Prerogative Court of Canterbury and Other Probate Jurisdictions: Inventories compiled before 1661
|Title:||Prerogative Court of Canterbury and Other Probate Jurisdictions: Inventories compiled before 1661|
Inventories mostly from the Prerogative Court of Canterbury drawn up before the end of December 1660, irrespective of their date of exhibition in court. A few of the inventories are accompanied by executors' or administrators' accounts. Many of the 16th century inventories are damaged and incomplete, and few survive between 1583 and 1640.
Inventories vary greatly in the amount of detail they furnish, but some inventory both all the pecuniary credits owed to the deceased, and also the contents of a deceased person's home room by room, listing and valuing all of his or her goods and chattels in detail. Equally inventories of tradesmen and women may inventory the deceased's stock in trade in detail, and thus provide invaluable evidence for various forms of social and economic history. Inventories of farmers may enumerate crops, livestock, and agricultural equipment.
The vast majority of the records derive either from the records of the Prerogative Court of Canterbury (PCC), or from the records of courts that exercised probate jurisdiction in lieu of the PCC (including the joint jurisdiction of the vice-regential court of Thomas Cromwell and the Commonwealth Court for Probate of Wills and Granting Administrations), and whose records came into the custody of the Prerogative Court as a result of deliberate policy. It is however possible that some of the documents derive from the records of episcopal, peculiar, or other inferior jurisdictions to that of the archbishop of Canterbury.
The earliest records in predate the emergence of the Prerogative Court of Canterbury as a separate body at the end of the fifteenth century. While some of these particular documents may derive from the records of inferior probate jurisdictions, it is likely that the majority of them are records of the exercise of the archbishop of Canterbury's prerogative to grant probate of wills and letters of administration, through some such means as a court of audience or perhaps through his Court of Arches.
At various times during the lifetime of the Prerogative Court of Canterbury attempts were made to consolidate the records of the Prerogative Court with records of earlier archiepiscopal exercises of probate jurisdiction. Simultaneously Lambeth Palace was used as a repository both for the records of the Prerogative Court of Canterbury, and for the records of other courts and administrative functions of the archbishop. Accordingly at some time between the emergence of the Prerogative Court of Canterbury, and the transfer of these particular documents, to the Public Record Office from the Principal Probate Registry of the Probate, Divorce and Admiralty Division of the High Court, whether by design or accident, they may have been placed or otherwise associated with the records of the Prerogative Court of Canterbury.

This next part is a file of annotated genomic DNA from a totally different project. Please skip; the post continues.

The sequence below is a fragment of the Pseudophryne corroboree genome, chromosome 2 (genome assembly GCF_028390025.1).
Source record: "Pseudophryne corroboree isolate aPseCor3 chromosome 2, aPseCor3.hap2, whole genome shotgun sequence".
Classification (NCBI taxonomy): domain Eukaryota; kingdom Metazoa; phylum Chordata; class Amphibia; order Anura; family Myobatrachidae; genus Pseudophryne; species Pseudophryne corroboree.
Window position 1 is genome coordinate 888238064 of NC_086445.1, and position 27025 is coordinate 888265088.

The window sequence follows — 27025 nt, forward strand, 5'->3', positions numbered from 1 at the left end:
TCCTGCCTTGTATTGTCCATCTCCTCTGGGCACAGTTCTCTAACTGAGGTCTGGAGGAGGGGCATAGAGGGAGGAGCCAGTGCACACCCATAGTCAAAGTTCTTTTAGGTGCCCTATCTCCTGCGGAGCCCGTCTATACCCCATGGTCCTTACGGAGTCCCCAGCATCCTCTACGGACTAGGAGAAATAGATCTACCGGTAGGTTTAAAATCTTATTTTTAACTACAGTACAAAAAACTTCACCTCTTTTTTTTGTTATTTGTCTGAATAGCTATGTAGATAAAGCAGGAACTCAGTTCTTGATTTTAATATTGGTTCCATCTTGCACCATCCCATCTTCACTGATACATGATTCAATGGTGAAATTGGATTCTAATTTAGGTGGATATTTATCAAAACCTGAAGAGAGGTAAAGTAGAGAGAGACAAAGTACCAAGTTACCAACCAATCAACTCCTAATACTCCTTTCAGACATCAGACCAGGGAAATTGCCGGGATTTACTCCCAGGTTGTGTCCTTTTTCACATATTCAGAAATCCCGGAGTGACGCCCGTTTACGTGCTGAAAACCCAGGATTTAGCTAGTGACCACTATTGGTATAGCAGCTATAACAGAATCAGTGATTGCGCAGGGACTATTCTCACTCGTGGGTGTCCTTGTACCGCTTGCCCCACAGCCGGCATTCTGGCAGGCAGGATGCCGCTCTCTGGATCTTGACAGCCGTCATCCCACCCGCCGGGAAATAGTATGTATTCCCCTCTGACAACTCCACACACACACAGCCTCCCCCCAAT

There were three courts which exercised probate jurisdiction in lieu of the Prerogative Court of Canterbury during the sixteenth and seventeenth centuries ( Certain records of these three jurisdictions are to be found in PROB 2):
In 1522 Warham, as archbishop of Canterbury, was compelled to agree to an arrangement with Cardinal Wolsey, as papal legate, whereby the personal estates of persons having goods in more than one diocese or ecclesiastical peculiar were to be under the joint jurisdiction of the archbishop's prerogative and a court specially established by Wolsey in London. The arrangement ceased with the fall of Wolsey in 1529.
In 1535 all the ecclesiastical courts were inhibited by a royal visitation established to assert Henry VIII's supremacy. Thomas Cromwell was appointed vice-regential of the Church of England, and William Petre was authorised, as Cromwell's commissary, to prove wills, grant letters of administration, and hear testamentary causes where the estates were valued at more than £200. The vice-regential court ceased to act in May 1540.
During the Commonwealth period a separate Court of Probate was established to transact the business formerly transacted by the Prerogative Court of Canterbury and other ecclesiastical courts with probate jurisdiction. The extant records of the Court are in unbroken series with those of the Prerogative Court of Canterbury. Some of the inventories in PROB 2 were compiled during the Commonwealth period, but were not exhibited until after the restoration of the Prerogative Court of Canterbury in 1660.